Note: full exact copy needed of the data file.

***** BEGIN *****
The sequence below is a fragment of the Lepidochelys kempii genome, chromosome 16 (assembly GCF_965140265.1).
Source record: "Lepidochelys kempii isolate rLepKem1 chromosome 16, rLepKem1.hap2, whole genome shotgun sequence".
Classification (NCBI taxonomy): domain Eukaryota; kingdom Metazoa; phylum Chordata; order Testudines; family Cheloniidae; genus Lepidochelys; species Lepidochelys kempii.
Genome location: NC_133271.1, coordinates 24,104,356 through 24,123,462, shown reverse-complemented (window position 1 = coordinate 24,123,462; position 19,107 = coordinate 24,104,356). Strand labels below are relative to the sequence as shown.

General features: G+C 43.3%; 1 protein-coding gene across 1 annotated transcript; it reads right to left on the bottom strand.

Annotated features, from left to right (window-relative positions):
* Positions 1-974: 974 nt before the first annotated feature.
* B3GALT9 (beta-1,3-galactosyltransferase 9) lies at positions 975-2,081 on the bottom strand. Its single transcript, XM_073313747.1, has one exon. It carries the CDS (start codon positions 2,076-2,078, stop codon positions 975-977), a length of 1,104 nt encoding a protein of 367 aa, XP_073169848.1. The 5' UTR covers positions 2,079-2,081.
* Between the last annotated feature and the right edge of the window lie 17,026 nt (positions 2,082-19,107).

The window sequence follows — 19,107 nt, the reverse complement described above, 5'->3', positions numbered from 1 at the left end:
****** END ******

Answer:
The sequence below is a fragment of the Lepidochelys kempii genome, chromosome 16 (assembly GCF_965140265.1).
Source record: "Lepidochelys kempii isolate rLepKem1 chromosome 16, rLepKem1.hap2, whole genome shotgun sequence".
Classification (NCBI taxonomy): domain Eukaryota; kingdom Metazoa; phylum Chordata; order Testudines; family Cheloniidae; genus Lepidochelys; species Lepidochelys kempii.
Genome location: NC_133271.1, coordinates 24,104,356 through 24,123,462, shown reverse-complemented (window position 1 = coordinate 24,123,462; position 19,107 = coordinate 24,104,356). Strand labels below are relative to the sequence as shown.

General features: G+C 43.3%; 1 protein-coding gene across 1 annotated transcript; it reads right to left on the bottom strand.

Annotated features, from left to right (window-relative positions):
* Positions 1-974: 974 nt before the first annotated feature.
* B3GALT9 (beta-1,3-galactosyltransferase 9) lies at positions 975-2,081 on the bottom strand. Its single transcript, XM_073313747.1, has one exon. It carries the CDS (start codon positions 2,076-2,078, stop codon positions 975-977), a length of 1,104 nt encoding a protein of 367 aa, XP_073169848.1. The 5' UTR covers positions 2,079-2,081.
* Between the last annotated feature and the right edge of the window lie 17,026 nt (positions 2,082-19,107).

The window sequence follows — 19,107 nt, the reverse complement described above, 5'->3', positions numbered from 1 at the left end: